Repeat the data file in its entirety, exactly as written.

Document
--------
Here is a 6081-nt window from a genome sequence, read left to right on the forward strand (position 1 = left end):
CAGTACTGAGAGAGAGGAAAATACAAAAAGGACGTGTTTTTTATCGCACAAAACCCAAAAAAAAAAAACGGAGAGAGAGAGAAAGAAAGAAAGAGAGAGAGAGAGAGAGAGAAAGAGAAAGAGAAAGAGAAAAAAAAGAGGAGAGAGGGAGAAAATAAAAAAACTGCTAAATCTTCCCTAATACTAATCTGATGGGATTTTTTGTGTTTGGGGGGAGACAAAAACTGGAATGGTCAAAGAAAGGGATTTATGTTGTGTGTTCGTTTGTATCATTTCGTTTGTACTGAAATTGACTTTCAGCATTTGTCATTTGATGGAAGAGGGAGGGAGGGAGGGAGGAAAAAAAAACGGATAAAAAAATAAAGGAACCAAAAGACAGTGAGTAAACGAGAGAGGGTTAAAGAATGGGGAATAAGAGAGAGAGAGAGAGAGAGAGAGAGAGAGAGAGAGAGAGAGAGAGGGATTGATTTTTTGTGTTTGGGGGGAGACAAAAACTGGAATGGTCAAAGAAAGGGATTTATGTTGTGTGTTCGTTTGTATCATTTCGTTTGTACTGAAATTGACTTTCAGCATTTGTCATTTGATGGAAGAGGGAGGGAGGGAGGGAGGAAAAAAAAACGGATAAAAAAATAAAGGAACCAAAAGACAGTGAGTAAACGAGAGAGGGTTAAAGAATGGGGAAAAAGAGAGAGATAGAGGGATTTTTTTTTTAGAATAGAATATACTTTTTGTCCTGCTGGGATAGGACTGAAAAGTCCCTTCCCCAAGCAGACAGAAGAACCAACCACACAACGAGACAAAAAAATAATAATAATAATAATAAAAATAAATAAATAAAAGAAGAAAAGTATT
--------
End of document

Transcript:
Here is a 6081-nt window from a genome sequence, read left to right on the forward strand (position 1 = left end):
CAGTACTGAGAGAGAGGAAAATACAAAAAGGACGTGTTTTTTATCGCACAAAACCCAAAAAAAAAAAACGGAGAGAGAGAGAAAGAAAGAAAGAGAGAGAGAGAGAGAGAGAAAGAGAAAGAGAAAGAGAAAAAAAAGAGGAGAGAGGGAGAAAATAAAAAAACTGCTAAATCTTCCCTAATACTAATCTGATGGGATTTTTTGTGTTTGGGGGGAGACAAAAACTGGAATGGTCAAAGAAAGGGATTTATGTTGTGTGTTCGTTTGTATCATTTCGTTTGTACTGAAATTGACTTTCAGCATTTGTCATTTGATGGAAGAGGGAGGGAGGGAGGGAGGAAAAAAAAACGGATAAAAAAATAAAGGAACCAAAAGACAGTGAGTAAACGAGAGAGGGTTAAAGAATGGGGAATAAGAGAGAGAGAGAGAGAGAGAGAGAGAGAGAGAGAGAGAGAGAGAGGGATTGATTTTTTGTGTTTGGGGGGAGACAAAAACTGGAATGGTCAAAGAAAGGGATTTATGTTGTGTGTTCGTTTGTATCATTTCGTTTGTACTGAAATTGACTTTCAGCATTTGTCATTTGATGGAAGAGGGAGGGAGGGAGGGAGGAAAAAAAAACGGATAAAAAAATAAAGGAACCAAAAGACAGTGAGTAAACGAGAGAGGGTTAAAGAATGGGGAAAAAGAGAGAGATAGAGGGATTTTTTTTTTAGAATAGAATATACTTTTTGTCCTGCTGGGATAGGACTGAAAAGTCCCTTCCCCAAGCAGACAGAAGAACCAACCACACAACGAGACAAAAAAATAATAATAATAATAATAAAAATAAATAAATAAAAGAAGAAAAGTATT